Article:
Empowering Human Knowledge for More Effective AI-Assisted Decision-Making

In today’s world, humans and machines are making decisions together. Doctors may use artificial intelligence (AI) systems to help diagnose diseases. Banks might deploy AI-based tools before determining whether to lend someone a loan. While people often rely on knowledge of cause and effect and their abilities to reason, machines use statistical inferences to make decisions.

Research from the Northwestern Center of Advancing Safety of Machine Intelligence (CASMI) is exploring key differences between human and AI judgment to support more effective human-AI decision-making. The project, called “Supporting Effective AI-Augmented Decision-Making in Social Contexts,” is made up of researchers from Carnegie Mellon University (CMU), and its principal investigator is Kenneth Holstein, assistant professor at the CMU Human-Computer Interaction Institute (HCII).

“Our field work aims to understand what AI-augmented decision-making actually looks like in real-world contexts,” Holstein said. “What we find, again and again, is that there are a lot of complexities that aren't typically talked about or studied in the academic research on AI-augmented decision-making.”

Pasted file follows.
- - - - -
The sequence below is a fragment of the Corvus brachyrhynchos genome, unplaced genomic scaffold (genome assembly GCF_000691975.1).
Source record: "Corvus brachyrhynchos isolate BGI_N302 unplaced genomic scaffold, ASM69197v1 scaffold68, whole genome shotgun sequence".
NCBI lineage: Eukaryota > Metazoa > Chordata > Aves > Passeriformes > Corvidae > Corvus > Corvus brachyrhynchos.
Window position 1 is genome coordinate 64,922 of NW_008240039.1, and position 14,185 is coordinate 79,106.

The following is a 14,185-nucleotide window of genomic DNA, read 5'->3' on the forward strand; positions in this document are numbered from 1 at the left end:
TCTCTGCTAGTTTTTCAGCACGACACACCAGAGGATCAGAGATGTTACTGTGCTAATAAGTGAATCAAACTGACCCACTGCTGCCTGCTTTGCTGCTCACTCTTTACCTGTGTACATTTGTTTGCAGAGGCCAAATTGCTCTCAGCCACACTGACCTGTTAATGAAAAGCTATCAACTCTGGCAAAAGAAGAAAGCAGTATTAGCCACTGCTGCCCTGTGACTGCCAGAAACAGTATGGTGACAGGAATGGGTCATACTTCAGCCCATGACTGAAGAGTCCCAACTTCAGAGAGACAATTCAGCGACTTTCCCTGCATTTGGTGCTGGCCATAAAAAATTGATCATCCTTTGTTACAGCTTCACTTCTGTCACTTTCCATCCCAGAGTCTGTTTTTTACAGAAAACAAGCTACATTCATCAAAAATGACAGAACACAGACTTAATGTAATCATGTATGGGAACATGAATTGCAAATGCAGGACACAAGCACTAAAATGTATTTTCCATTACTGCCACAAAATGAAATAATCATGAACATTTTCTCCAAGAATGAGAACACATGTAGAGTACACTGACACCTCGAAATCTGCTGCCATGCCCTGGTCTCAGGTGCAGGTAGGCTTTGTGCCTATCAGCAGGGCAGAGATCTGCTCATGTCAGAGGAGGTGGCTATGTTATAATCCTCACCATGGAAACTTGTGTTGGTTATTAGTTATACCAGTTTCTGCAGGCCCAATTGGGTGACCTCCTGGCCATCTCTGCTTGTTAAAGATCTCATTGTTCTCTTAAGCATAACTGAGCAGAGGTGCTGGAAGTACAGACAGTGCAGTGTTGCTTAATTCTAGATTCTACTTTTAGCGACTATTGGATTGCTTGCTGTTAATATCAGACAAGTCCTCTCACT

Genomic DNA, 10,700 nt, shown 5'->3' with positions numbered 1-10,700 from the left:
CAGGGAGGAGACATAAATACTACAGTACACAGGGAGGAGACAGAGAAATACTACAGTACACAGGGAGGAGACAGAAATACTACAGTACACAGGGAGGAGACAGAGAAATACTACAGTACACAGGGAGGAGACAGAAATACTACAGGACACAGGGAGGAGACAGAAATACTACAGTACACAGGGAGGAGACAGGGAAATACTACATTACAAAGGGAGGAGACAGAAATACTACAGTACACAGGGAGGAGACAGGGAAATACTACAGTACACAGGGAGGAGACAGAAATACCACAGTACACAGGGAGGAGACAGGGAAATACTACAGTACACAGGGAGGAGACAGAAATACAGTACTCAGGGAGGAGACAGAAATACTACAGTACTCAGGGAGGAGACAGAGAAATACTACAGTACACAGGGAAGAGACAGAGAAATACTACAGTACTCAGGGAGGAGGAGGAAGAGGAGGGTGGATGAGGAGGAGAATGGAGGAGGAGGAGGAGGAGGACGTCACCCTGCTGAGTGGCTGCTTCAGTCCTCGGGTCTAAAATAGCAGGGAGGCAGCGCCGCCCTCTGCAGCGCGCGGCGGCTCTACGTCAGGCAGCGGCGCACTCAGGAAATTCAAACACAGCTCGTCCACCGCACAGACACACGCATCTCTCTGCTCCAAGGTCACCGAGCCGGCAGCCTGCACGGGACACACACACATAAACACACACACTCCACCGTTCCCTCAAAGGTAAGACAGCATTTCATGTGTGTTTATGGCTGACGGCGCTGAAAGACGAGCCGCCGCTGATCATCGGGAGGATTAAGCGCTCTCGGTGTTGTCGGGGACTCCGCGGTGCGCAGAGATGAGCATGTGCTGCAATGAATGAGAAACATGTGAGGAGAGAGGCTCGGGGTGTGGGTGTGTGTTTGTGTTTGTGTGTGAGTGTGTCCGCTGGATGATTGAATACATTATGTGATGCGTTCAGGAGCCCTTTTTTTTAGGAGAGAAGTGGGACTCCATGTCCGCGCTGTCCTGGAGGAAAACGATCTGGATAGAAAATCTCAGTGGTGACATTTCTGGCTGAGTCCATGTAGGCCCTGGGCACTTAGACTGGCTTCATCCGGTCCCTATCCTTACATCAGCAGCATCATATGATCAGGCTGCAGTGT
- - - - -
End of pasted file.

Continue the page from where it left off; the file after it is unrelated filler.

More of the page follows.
Holstein traveled with Charvi Rastogi, CMU Machine Learning Department Ph.D. student; and Anna Kawakami, CMU HCII PhD student, on Nov. 6-9 to Delft, Netherlands to present the research team’s findings at a joint convening between the Association for the Advancement of Artificial Intelligence (AAAI) Conference on Human Computation and Crowdsourcing (HCOMP) and the Association for Computing Machinery (ACM) Collective Intelligence (CI) Conference.

View media coverage of our news story at the following link: https://casmi.northwestern.edu/news/articles/2023/empowering-human-knowledge-for-more-effective-ai-assisted-decision-making.html

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